Newly launched second EAT-Lancet Commission has greater focus on equitable and inclusive food systems

EAT, the science-based non-profit dedicated to transforming the global food system, in collaboration with partners the Stockholm Resilience Centre (SRC), the Potsdam Institute for Climate Impact Research (PIK), Harvard University and OneCGIAR, has launched the second EAT-Lancet Commission (EAT-Lancet 2.0) on healthy diets from sustainable and equitable food systems.

In 2019, the EAT-Lancet Commission on Food, Planet, Health published the first set of global scientific targets for healthy diets and set forth six environmental boundaries for food production, flagging the disproportionately large impact that food has on planetary boundaries.

The Commission showed that feeding 10 billion people a healthy diet within safe planetary boundaries by 2050 is both possible and necessary. The adoption of the ‘Planetary Health Diet’ would help avoid severe environmental degradation and prevent approximately 11 million premature adult deaths annually.

Building on the findings of the first publication, EAT-Lancet 2.0 will accelerate progress and contribute to Sustainable Development Goals by including several new elements: (1) greater inclusion of a diversity of diets and production processes evaluated as healthy, sustainable and equitable; (2) greater focus on inclusion, both in the composition of the Commission and in the local diets; (3) a new focus on food justice and social food system goals; (4) a 12-month global consultation with the aim of increasing local legitimacy, inclusion, and adoption of the Commission’s recommendations; and (5) Intergovernmental Panel on Climate Change (IPCC) like modelling efforts to evaluate multiple transition pathways to health, sustainable, and just food futures.

“We require nothing less than a total re-construction of human civilisation within a single generation, and all of this begins with the very foundation of that civilisation, food.”

EAT-Lancet 2.0, due to report in 2024, will be co-chaired by Walter Willett (Professor of Epidemiology and Nutrition, Harvard T.H. Chan School of Public Health), Johan Rockström (Director of the Potsdam Institute for Climate Impact Research), and Shakuntala Thilsted (Global Lead, Nutrition and Public Health, WorldFish CGIAR, 2021 World Food Prize Laureate). The Commission is made up of 25 commissioners from 19 countries, to reflect diverse perspectives across continents and in various fields including human health, agriculture and livestock production, political science, behaviour change, food justice, and environmental sustainability.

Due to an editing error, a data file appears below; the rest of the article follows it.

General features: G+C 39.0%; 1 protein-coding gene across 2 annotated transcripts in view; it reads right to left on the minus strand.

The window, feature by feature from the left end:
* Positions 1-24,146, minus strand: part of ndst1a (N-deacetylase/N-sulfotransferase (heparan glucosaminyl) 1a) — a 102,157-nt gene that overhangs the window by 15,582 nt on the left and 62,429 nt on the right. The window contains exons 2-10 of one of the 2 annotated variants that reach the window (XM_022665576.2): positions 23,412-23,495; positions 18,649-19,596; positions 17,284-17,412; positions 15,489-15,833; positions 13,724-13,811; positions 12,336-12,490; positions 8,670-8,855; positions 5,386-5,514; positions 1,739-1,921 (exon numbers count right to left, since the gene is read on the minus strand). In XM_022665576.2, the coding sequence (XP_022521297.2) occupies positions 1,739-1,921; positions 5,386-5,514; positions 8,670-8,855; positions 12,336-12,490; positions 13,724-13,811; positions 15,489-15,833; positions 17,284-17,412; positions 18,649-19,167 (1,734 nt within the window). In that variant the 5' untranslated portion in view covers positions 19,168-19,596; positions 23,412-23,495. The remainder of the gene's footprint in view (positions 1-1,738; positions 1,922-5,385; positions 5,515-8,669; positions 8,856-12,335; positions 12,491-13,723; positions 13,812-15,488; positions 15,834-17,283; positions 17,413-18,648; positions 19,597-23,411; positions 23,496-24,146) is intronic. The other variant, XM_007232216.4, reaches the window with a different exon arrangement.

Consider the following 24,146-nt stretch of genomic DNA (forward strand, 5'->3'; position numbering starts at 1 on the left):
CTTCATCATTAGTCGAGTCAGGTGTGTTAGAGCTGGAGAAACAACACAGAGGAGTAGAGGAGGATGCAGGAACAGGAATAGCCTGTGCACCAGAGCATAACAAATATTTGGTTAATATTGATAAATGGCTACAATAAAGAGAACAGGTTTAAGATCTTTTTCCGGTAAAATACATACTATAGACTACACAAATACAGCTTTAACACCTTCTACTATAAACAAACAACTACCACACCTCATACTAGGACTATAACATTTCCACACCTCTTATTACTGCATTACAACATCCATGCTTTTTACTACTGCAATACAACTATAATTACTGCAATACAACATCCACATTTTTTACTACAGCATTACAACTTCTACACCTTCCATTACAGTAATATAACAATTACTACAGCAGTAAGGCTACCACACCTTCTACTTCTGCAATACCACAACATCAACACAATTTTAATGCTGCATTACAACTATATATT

Speaking about the announcement, Richard Horton, Editor-in-Chief, The Lancet, said: “We require nothing less than a total re-construction of human civilisation within a single generation, and all of this begins with the very foundation of that civilisation, food. My goal and my hope for EAT-Lancet 2.0 is that we are going to scrutinise the necessary evidence and actions that we must take to rebuild human civilisation to protect our futures, to strengthen the possibilities for survival during the present century. It is no more, no less, than that.”

Dr Gunhild Stordalen, EAT Founder and Executive Chair, said: “There has been much progress since the first EAT-Lancet in 2019, and this should be applauded. But critically we still lack consensus on global targets, and that means the key trendlines are not yet bending in the right direction. We continue to accelerate in the wrong direction, on a full collision course with nature, away from a future worth having for humanity. The escalating climate and nature crises, the unprecedented Covid-19 pandemic, and now the terrible war against Ukraine – this entire cascade of interconnected crises scream out to us that we have indeed entered the territory of Code Red for Humanity as the UN Secretary-General termed it, and what’s wrong with food sits at the heart of it all. EAT-Lancet 2.0 will set out to reaffirm and confirm the evidence needed to solve this for all of us.”